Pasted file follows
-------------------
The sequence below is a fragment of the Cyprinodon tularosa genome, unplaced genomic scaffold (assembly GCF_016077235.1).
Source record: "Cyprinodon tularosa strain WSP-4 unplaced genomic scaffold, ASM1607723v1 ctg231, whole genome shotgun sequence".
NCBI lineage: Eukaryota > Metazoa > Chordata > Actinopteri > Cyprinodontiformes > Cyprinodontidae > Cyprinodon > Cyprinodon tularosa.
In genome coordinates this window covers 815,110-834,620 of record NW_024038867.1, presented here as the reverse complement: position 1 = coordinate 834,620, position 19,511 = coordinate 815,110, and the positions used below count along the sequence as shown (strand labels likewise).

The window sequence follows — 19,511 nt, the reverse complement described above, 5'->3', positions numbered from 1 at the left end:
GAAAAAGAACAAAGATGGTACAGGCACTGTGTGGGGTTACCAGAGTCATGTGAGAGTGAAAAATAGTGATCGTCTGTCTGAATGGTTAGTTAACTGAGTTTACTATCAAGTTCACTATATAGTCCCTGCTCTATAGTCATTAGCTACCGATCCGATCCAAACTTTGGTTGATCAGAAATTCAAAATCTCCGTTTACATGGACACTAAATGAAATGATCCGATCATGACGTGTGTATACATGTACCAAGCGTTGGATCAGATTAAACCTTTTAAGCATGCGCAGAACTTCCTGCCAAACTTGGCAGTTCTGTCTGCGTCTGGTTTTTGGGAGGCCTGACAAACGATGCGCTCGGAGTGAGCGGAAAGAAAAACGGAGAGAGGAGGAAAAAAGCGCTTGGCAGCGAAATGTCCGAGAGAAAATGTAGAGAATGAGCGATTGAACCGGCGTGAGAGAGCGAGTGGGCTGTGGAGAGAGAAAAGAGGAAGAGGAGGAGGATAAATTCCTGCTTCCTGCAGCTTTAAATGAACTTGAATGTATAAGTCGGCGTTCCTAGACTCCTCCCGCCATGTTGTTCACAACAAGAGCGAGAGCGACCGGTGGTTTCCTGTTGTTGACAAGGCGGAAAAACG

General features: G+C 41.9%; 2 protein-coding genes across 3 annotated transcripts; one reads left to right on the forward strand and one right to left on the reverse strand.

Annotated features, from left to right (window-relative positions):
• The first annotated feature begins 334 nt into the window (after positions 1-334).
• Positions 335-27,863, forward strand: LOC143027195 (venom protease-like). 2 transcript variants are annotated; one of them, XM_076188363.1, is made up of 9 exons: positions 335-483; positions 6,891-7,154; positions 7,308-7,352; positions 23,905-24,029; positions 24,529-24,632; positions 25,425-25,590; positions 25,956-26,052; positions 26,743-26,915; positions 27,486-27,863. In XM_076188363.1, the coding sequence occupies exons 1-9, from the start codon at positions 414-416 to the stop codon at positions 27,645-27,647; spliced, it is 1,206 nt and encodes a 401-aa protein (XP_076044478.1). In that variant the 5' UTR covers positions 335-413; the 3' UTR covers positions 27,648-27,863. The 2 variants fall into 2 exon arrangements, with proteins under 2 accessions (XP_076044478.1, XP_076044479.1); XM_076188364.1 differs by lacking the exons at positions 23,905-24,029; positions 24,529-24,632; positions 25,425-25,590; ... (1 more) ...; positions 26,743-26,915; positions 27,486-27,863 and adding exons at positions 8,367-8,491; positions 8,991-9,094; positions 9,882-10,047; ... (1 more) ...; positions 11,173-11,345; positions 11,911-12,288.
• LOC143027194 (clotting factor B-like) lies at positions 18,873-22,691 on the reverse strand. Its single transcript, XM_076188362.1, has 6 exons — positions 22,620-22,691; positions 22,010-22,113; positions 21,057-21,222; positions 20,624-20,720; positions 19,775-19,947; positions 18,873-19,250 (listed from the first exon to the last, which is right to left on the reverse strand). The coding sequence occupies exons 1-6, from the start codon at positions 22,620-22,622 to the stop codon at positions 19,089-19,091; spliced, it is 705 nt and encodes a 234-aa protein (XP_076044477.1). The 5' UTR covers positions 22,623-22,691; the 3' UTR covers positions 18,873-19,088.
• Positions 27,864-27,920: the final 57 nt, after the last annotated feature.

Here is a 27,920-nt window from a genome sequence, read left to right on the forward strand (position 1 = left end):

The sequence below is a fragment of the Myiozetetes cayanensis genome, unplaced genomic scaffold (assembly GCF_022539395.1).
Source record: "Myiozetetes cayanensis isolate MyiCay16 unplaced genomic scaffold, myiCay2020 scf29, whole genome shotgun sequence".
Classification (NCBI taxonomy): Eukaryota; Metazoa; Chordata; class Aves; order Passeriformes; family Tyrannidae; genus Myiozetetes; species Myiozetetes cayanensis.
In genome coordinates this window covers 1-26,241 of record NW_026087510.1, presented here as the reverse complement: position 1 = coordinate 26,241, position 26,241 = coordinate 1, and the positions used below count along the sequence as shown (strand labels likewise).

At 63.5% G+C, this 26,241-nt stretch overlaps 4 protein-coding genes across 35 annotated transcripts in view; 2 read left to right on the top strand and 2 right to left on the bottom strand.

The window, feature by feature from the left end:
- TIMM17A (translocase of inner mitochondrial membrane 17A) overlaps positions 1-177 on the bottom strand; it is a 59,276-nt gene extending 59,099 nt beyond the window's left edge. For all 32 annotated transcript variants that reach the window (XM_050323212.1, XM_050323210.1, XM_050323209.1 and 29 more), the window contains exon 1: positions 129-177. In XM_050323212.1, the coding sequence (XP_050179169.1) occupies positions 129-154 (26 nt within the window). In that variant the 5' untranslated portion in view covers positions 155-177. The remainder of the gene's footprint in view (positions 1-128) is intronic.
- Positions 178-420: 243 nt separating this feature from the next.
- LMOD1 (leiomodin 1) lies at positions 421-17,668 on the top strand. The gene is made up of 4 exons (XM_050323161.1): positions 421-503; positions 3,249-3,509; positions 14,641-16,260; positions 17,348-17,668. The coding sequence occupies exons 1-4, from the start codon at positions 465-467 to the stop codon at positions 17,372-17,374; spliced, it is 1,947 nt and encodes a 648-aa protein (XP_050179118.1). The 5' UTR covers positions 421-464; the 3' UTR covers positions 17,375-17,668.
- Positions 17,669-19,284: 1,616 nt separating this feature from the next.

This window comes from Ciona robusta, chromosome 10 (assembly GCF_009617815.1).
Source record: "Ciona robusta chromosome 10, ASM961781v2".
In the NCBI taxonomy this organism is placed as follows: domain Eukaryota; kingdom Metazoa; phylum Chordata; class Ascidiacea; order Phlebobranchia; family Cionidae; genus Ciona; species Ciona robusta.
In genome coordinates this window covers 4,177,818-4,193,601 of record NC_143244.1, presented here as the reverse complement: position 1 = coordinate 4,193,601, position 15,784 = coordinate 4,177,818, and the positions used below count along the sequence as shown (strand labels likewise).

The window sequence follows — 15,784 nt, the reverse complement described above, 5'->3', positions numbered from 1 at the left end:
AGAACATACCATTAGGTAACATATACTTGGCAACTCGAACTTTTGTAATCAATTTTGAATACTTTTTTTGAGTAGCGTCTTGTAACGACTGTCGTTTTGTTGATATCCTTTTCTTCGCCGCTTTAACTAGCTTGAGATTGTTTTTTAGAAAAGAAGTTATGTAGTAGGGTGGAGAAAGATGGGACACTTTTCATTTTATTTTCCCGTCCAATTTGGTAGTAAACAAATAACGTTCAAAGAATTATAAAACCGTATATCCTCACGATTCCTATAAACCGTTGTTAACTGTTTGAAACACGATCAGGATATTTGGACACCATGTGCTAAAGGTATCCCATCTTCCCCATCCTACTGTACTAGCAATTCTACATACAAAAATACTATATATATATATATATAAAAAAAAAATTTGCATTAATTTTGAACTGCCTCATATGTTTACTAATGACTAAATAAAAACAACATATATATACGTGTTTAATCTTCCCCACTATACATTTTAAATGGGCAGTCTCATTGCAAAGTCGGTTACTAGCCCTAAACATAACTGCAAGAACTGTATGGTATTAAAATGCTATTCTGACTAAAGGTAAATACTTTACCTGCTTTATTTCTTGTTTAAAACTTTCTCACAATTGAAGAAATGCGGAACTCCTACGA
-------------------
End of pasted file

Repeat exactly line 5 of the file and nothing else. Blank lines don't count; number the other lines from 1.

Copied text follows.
The window sequence follows — 19,511 nt, the reverse complement described above, 5'->3', positions numbered from 1 at the left end: